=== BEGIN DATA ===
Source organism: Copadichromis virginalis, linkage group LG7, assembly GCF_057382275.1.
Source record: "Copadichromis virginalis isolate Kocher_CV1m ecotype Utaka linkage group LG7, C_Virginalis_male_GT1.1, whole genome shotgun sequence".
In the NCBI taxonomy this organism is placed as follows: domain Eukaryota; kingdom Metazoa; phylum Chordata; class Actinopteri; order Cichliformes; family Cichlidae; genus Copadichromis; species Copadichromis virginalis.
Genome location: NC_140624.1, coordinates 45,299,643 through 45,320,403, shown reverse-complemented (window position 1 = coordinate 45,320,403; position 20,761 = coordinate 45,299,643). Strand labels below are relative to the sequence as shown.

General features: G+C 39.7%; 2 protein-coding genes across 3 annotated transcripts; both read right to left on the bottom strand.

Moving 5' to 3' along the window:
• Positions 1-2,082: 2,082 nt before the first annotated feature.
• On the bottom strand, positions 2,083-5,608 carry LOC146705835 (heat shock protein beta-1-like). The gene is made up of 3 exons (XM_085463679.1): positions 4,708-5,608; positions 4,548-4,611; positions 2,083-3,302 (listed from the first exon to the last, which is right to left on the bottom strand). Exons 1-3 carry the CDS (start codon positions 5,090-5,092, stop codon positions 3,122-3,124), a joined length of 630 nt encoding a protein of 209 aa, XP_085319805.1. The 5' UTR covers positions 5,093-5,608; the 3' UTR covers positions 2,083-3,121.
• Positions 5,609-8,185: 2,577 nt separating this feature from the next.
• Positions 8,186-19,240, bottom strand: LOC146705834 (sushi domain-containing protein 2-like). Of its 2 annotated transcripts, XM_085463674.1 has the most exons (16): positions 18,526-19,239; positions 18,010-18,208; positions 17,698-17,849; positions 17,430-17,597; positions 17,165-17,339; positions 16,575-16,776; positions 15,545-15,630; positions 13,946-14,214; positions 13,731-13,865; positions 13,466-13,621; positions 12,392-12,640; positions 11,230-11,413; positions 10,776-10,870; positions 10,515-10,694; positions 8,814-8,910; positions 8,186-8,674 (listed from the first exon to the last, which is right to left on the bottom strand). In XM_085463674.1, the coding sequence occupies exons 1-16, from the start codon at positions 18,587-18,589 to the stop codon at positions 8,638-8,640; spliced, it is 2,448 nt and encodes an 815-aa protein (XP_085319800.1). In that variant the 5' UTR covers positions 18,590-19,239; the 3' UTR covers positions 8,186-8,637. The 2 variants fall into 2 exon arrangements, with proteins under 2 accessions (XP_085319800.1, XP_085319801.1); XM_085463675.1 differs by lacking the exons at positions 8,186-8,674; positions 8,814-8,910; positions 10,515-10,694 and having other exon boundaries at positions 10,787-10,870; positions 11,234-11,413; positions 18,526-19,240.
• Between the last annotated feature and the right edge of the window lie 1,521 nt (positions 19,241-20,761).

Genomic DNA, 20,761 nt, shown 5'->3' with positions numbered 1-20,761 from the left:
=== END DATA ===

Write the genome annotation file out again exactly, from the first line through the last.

Source organism: Copadichromis virginalis, linkage group LG7, assembly GCF_057382275.1.
Source record: "Copadichromis virginalis isolate Kocher_CV1m ecotype Utaka linkage group LG7, C_Virginalis_male_GT1.1, whole genome shotgun sequence".
In the NCBI taxonomy this organism is placed as follows: domain Eukaryota; kingdom Metazoa; phylum Chordata; class Actinopteri; order Cichliformes; family Cichlidae; genus Copadichromis; species Copadichromis virginalis.
Genome location: NC_140624.1, coordinates 45,299,643 through 45,320,403, shown reverse-complemented (window position 1 = coordinate 45,320,403; position 20,761 = coordinate 45,299,643). Strand labels below are relative to the sequence as shown.

General features: G+C 39.7%; 2 protein-coding genes across 3 annotated transcripts; both read right to left on the bottom strand.

Moving 5' to 3' along the window:
• Positions 1-2,082: 2,082 nt before the first annotated feature.
• On the bottom strand, positions 2,083-5,608 carry LOC146705835 (heat shock protein beta-1-like). The gene is made up of 3 exons (XM_085463679.1): positions 4,708-5,608; positions 4,548-4,611; positions 2,083-3,302 (listed from the first exon to the last, which is right to left on the bottom strand). Exons 1-3 carry the CDS (start codon positions 5,090-5,092, stop codon positions 3,122-3,124), a joined length of 630 nt encoding a protein of 209 aa, XP_085319805.1. The 5' UTR covers positions 5,093-5,608; the 3' UTR covers positions 2,083-3,121.
• Positions 5,609-8,185: 2,577 nt separating this feature from the next.
• Positions 8,186-19,240, bottom strand: LOC146705834 (sushi domain-containing protein 2-like). Of its 2 annotated transcripts, XM_085463674.1 has the most exons (16): positions 18,526-19,239; positions 18,010-18,208; positions 17,698-17,849; positions 17,430-17,597; positions 17,165-17,339; positions 16,575-16,776; positions 15,545-15,630; positions 13,946-14,214; positions 13,731-13,865; positions 13,466-13,621; positions 12,392-12,640; positions 11,230-11,413; positions 10,776-10,870; positions 10,515-10,694; positions 8,814-8,910; positions 8,186-8,674 (listed from the first exon to the last, which is right to left on the bottom strand). In XM_085463674.1, the coding sequence occupies exons 1-16, from the start codon at positions 18,587-18,589 to the stop codon at positions 8,638-8,640; spliced, it is 2,448 nt and encodes an 815-aa protein (XP_085319800.1). In that variant the 5' UTR covers positions 18,590-19,239; the 3' UTR covers positions 8,186-8,637. The 2 variants fall into 2 exon arrangements, with proteins under 2 accessions (XP_085319800.1, XP_085319801.1); XM_085463675.1 differs by lacking the exons at positions 8,186-8,674; positions 8,814-8,910; positions 10,515-10,694 and having other exon boundaries at positions 10,787-10,870; positions 11,234-11,413; positions 18,526-19,240.
• Between the last annotated feature and the right edge of the window lie 1,521 nt (positions 19,241-20,761).

Genomic DNA, 20,761 nt, shown 5'->3' with positions numbered 1-20,761 from the left: